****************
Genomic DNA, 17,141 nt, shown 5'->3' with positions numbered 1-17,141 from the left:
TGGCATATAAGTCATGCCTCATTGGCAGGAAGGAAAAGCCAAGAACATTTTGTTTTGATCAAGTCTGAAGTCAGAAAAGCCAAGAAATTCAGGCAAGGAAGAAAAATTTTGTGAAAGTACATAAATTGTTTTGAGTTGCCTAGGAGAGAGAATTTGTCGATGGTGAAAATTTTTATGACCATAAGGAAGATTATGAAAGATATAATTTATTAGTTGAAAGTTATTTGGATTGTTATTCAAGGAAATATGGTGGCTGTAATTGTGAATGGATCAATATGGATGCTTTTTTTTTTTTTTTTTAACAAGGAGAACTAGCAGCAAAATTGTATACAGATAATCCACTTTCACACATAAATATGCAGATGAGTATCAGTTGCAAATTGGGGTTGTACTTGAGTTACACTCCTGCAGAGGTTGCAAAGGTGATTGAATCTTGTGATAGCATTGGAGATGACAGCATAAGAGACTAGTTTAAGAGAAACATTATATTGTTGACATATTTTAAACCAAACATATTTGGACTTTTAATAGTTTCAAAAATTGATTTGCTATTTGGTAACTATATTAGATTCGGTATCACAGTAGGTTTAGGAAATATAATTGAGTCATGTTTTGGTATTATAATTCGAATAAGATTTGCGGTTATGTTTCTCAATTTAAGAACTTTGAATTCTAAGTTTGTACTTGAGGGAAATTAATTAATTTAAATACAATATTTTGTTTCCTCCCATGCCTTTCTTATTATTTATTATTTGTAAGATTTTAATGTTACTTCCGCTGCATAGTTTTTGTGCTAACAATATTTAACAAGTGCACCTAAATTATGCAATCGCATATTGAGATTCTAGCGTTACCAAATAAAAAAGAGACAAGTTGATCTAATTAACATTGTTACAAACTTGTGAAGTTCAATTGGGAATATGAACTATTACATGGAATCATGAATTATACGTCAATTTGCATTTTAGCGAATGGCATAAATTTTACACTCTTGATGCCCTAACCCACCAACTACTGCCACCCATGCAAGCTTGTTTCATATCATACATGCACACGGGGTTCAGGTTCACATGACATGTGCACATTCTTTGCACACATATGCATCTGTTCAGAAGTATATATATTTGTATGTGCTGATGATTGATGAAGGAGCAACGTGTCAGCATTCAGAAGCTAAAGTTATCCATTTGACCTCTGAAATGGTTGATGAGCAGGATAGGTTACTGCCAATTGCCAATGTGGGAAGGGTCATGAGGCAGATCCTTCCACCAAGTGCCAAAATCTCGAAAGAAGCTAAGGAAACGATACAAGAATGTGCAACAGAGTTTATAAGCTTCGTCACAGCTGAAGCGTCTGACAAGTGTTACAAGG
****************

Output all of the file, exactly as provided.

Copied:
Genomic DNA, 17,141 nt, shown 5'->3' with positions numbered 1-17,141 from the left:
TGGCATATAAGTCATGCCTCATTGGCAGGAAGGAAAAGCCAAGAACATTTTGTTTTGATCAAGTCTGAAGTCAGAAAAGCCAAGAAATTCAGGCAAGGAAGAAAAATTTTGTGAAAGTACATAAATTGTTTTGAGTTGCCTAGGAGAGAGAATTTGTCGATGGTGAAAATTTTTATGACCATAAGGAAGATTATGAAAGATATAATTTATTAGTTGAAAGTTATTTGGATTGTTATTCAAGGAAATATGGTGGCTGTAATTGTGAATGGATCAATATGGATGCTTTTTTTTTTTTTTTTTAACAAGGAGAACTAGCAGCAAAATTGTATACAGATAATCCACTTTCACACATAAATATGCAGATGAGTATCAGTTGCAAATTGGGGTTGTACTTGAGTTACACTCCTGCAGAGGTTGCAAAGGTGATTGAATCTTGTGATAGCATTGGAGATGACAGCATAAGAGACTAGTTTAAGAGAAACATTATATTGTTGACATATTTTAAACCAAACATATTTGGACTTTTAATAGTTTCAAAAATTGATTTGCTATTTGGTAACTATATTAGATTCGGTATCACAGTAGGTTTAGGAAATATAATTGAGTCATGTTTTGGTATTATAATTCGAATAAGATTTGCGGTTATGTTTCTCAATTTAAGAACTTTGAATTCTAAGTTTGTACTTGAGGGAAATTAATTAATTTAAATACAATATTTTGTTTCCTCCCATGCCTTTCTTATTATTTATTATTTGTAAGATTTTAATGTTACTTCCGCTGCATAGTTTTTGTGCTAACAATATTTAACAAGTGCACCTAAATTATGCAATCGCATATTGAGATTCTAGCGTTACCAAATAAAAAAGAGACAAGTTGATCTAATTAACATTGTTACAAACTTGTGAAGTTCAATTGGGAATATGAACTATTACATGGAATCATGAATTATACGTCAATTTGCATTTTAGCGAATGGCATAAATTTTACACTCTTGATGCCCTAACCCACCAACTACTGCCACCCATGCAAGCTTGTTTCATATCATACATGCACACGGGGTTCAGGTTCACATGACATGTGCACATTCTTTGCACACATATGCATCTGTTCAGAAGTATATATATTTGTATGTGCTGATGATTGATGAAGGAGCAACGTGTCAGCATTCAGAAGCTAAAGTTATCCATTTGACCTCTGAAATGGTTGATGAGCAGGATAGGTTACTGCCAATTGCCAATGTGGGAAGGGTCATGAGGCAGATCCTTCCACCAAGTGCCAAAATCTCGAAAGAAGCTAAGGAAACGATACAAGAATGTGCAACAGAGTTTATAAGCTTCGTCACAGCTGAAGCGTCTGACAAGTGTTACAAGG